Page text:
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Seasonal Variation in Horse Body ConditionBy Kentucky Equine Research Staff · April 6, 2015

A recent survey* of horse owners revealed that despite having a good overall knowledge of equine nutrition, there are some gaps when it comes to assessing body condition score (BCS). For example, 46% of the survey respondents said they routinely used BCS to monitor their horses’ weight, but used a weight tape to do so. An additional 10% of respondents stated they did not know what BCS was.

Why is it so important to know your horse’s weight and/or condition?

“Achieving and maintaining an appropriate body weight is becoming increasingly important for the equine population because equine metabolic syndrome and insulin resistance are on the rise. Those two conditions occur more frequently in obese equids. Therefore, avoiding obesity could avoid nutrition-related conditions,” explains Bryan Waldridge, D.V.M., head veterinarian at Kentucky Equine Research.

There are three main ways to assess your horse’s weight/condition:

  • An equine scale that gives the horse’s actual body weight in pounds or kilograms;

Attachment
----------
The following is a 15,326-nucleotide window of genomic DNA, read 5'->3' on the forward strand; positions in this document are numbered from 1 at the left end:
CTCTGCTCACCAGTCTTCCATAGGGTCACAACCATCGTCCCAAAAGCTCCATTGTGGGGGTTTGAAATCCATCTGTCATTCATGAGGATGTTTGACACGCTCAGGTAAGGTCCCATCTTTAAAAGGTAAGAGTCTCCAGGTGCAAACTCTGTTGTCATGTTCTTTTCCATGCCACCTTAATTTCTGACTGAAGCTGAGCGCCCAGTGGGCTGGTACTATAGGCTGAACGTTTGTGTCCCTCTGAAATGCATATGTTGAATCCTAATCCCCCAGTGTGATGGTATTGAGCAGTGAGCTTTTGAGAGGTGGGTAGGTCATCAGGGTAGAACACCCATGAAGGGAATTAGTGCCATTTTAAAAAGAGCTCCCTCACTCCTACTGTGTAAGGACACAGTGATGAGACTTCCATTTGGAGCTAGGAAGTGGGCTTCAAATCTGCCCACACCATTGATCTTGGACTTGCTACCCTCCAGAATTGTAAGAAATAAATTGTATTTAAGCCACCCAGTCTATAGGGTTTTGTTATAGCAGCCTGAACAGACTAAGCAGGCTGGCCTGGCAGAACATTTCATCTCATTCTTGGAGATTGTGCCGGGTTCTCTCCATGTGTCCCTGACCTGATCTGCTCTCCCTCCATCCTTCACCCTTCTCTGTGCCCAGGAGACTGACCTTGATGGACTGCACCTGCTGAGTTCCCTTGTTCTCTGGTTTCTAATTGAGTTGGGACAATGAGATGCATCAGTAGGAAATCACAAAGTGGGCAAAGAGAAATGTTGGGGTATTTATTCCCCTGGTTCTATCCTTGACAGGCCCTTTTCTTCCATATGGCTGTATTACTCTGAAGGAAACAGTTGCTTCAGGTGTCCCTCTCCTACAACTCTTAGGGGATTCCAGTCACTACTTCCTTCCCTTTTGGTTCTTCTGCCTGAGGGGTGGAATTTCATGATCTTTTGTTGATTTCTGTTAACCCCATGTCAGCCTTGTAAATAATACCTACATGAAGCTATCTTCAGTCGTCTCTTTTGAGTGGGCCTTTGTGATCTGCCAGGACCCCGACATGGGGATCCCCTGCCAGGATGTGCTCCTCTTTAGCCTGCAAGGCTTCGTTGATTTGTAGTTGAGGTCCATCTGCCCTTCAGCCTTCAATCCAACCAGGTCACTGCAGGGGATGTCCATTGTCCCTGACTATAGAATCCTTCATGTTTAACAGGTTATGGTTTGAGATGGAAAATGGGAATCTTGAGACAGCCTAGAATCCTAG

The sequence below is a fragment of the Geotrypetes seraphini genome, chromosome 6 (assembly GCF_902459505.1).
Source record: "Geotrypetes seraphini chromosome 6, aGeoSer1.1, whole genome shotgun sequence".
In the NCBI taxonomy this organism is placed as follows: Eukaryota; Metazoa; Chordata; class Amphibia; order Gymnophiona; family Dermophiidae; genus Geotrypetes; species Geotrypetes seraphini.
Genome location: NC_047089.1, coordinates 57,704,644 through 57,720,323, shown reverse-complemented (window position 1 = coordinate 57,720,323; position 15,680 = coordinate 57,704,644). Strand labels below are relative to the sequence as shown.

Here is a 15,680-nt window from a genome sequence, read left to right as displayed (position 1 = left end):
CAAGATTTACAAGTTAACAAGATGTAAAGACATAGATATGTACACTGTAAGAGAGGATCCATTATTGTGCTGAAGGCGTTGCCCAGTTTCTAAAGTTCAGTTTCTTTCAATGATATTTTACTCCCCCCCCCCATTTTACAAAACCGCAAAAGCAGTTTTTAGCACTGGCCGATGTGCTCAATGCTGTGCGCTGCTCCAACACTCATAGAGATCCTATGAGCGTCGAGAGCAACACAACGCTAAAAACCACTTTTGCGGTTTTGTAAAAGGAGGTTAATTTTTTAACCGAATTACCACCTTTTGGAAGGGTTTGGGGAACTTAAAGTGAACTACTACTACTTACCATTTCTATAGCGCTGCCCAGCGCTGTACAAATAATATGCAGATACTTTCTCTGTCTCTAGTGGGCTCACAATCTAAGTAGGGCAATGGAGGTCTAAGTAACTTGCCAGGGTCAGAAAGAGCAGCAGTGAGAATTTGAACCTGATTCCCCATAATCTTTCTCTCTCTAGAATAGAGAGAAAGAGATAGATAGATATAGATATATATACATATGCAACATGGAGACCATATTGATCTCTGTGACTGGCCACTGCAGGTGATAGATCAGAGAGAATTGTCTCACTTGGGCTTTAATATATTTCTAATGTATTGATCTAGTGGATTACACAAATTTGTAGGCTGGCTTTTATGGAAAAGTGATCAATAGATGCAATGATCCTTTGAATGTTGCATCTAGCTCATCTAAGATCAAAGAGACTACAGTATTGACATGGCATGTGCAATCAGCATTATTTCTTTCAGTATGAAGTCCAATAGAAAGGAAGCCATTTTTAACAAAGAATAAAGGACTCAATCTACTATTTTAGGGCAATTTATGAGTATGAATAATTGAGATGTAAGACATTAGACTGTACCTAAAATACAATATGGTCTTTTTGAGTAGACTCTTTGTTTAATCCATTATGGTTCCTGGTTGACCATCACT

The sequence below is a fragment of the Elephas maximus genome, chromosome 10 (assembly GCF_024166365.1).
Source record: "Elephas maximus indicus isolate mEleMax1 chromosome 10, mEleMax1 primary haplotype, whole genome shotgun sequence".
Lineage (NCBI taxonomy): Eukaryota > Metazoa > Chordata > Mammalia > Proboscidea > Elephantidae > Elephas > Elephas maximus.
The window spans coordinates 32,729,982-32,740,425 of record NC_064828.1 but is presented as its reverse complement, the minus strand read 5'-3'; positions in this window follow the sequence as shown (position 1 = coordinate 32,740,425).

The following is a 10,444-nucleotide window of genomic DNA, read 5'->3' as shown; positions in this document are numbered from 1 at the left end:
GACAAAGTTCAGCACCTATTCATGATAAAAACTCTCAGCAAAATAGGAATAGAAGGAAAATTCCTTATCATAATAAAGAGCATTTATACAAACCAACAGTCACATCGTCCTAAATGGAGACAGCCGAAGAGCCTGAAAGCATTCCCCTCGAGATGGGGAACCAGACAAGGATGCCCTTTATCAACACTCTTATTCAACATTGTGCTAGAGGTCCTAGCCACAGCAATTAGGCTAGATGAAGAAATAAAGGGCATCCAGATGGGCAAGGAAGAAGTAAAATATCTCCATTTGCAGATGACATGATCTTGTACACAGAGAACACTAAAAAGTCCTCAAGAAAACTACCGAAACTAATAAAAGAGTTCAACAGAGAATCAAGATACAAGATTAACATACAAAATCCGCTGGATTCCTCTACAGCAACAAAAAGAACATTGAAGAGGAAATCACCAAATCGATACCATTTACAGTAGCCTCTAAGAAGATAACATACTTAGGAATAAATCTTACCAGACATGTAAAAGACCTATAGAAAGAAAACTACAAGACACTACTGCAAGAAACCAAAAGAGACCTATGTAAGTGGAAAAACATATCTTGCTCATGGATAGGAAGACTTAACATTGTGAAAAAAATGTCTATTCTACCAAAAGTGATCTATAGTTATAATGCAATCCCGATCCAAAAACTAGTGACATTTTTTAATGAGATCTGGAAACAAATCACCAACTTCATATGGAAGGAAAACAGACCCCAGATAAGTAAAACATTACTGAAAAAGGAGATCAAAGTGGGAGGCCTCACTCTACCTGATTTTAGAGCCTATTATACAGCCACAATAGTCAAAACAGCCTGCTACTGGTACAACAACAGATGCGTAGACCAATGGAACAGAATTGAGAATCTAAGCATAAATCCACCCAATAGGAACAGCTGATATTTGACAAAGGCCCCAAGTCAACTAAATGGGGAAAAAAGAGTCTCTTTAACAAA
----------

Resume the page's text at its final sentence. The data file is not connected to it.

• A weight tape or formula that provides an estimate of body weight using girth circumference and sometimes also distance from the point of the shoulder to the point of the hip; and
  • BCS, which assess fat deposits in key areas using a grading system such as the Henneke chart.

It is important to note that scales and tapes simply indicate body weight (mass) and do not give any information regarding adiposity (fatness).

“It is the adiposity that is particularly important for nutrition-related disorders and assessing adiposity requires the hands-on approach that BCS provides,” Waldridge notes.

Once an owner understands and implements some kind of system to monitor a horse’s weight/condition, the next step is to appreciate the natural seasonal variation in BCS.

“Feral and native horse populations experience natural seasonal variations in BCS. For example, they end the summer in good condition, a BCS of 7–9, which makes them capable of withstanding a lower plane of nutrition and weight loss through the winter months,” says Waldridge.

In highly managed horses, however, owners often maintain their horses at the same BCS year round, and that BCS is often excessive. Owners are encouraged to reassess their idea of an appropriate BCS, recognizing that most horses should be in the 5–7 range and that natural variations in BCS within that range are acceptable and well tolerated by horses at certain points of the year.

*Murray, J.D., Bloxham, C., Kulifay, J., et al. Equine nutrition: a survey of perceptions and practices of horse owners undertaking a massive open online course in equine nutrition. J Eq Vet Sci. In Press.